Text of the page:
But if the rich man uses his money to subjugate, or harm the poor man, would that not cause more than a modicum of resentment?

There is cause and effect at work here, lest we forget.



[edit on 7/2/2009 by budski]



posted on Feb, 7 2009 @ 03:46 PM
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reply to post by intrepid
 


I see what your saying, but my stance still holds..

"We are all responsible for our own actions"

As for due process, Prisoners of war are not subject to the United States Criminal Justice System and therefor no due process.

I have friends that are serving and have served at Gitmo, as you may imagine, and the MSM stories are somewhat different than what really transpires there.

Just throwing that out; not that it will alter anyone's perceptions in anyway. This is one of those issues where either you swallow the MSM contentions, or you don't. I have enough "real life" information, that I will not be swayed by the allegations from the MSM.

Semper



posted on Feb, 7 2009 @ 03:48 PM
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reply to post by budski
 


Resentment has never been listed as "cause" for a criminal action. I would speculate not for terrorism either.

I sometimes resent my boss, I am not going to blow up his house because of it.

Let us not forget, these are NOT, I repeat, NOT domestic criminals. They are prisoners of war and enemy combatants. HUGE difference.

Semper



posted on Feb, 7 2009 @ 03:49 PM
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Originally posted by semperfortis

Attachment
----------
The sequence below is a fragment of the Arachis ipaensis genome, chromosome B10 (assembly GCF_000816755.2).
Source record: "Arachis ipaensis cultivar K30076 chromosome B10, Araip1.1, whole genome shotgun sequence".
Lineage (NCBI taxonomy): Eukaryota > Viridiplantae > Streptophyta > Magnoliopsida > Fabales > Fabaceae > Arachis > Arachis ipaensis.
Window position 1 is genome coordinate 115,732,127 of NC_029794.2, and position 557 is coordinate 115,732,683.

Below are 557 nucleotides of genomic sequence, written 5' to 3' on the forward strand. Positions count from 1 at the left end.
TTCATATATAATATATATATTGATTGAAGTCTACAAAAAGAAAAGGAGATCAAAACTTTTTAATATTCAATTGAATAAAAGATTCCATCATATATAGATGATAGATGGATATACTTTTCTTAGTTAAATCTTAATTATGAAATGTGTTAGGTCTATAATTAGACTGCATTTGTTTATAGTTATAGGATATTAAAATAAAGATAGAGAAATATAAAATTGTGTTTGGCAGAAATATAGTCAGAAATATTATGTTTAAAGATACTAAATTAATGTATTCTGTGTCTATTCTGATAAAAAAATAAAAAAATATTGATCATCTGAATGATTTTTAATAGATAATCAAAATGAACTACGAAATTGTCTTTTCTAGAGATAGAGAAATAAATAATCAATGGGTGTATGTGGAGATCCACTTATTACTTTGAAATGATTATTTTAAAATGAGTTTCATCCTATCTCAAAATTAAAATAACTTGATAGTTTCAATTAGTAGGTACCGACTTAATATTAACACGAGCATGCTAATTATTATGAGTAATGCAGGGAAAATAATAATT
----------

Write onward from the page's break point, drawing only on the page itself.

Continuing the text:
As for due process, Prisoners of war are not subject to the United States Criminal Justice System and therefor no due process.


Yes but confining a possible innocent for years IS going to have an effect on him. Will he come out all peachy? Not likely. He'd be looking for revenge. So it goes that a "possible" terrorist may now be a "probable" one. The making of him in Gitmo. The actions AGAINST him being the factor, not ones own responsibility.



posted on Feb, 7 2009 @ 03:52 PM
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reply to post by intrepid
 


I agree with what your saying and the concept.

However, that does not in anyway excuse criminal or terrorist actions.

Also remember that in my scenario we are talking absolutes.. "They ARE responsible... etc

In your scenario, there are "Possibilities"... "Possibly innocent.

Semper

Edit to add...

We can also never forget that "Revenge" is NOT a valid reason for criminal or terrorist behavior either.

[edit on 2/7/2009 by semperfortis]



posted on Feb, 7 2009 @ 03:53 PM
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Originally posted by Retseh
The point, i.e. that thing flying over your head, is that the expansion of this stupid policy of releasing people who want to kill us back into the wild, is now considered protected speech by the mainstream news media.



No, it's considered obeying the law!

If they broke a law and there's enough evidence to try them and convict them in a court of law, I hope our court system diligently pursues them and convicts them.

But if there isn't even enough evidence to CHARGE them with a crime, ...

Obama Legal Advisers Draft Plans for Guantánamo


The Pentagon concedes it has no evidence to charge the majority of the 250 detainees with terrorism.



then they should be set free!

That's just the way our legal system works.

And we all know it's not perfect, especially after that OJ Simposon fiasco, but
it's the laws of our land that we pledge allegiance to, and they should be followed by our government above all others!

[edit on 2/7/2009 by Keyhole]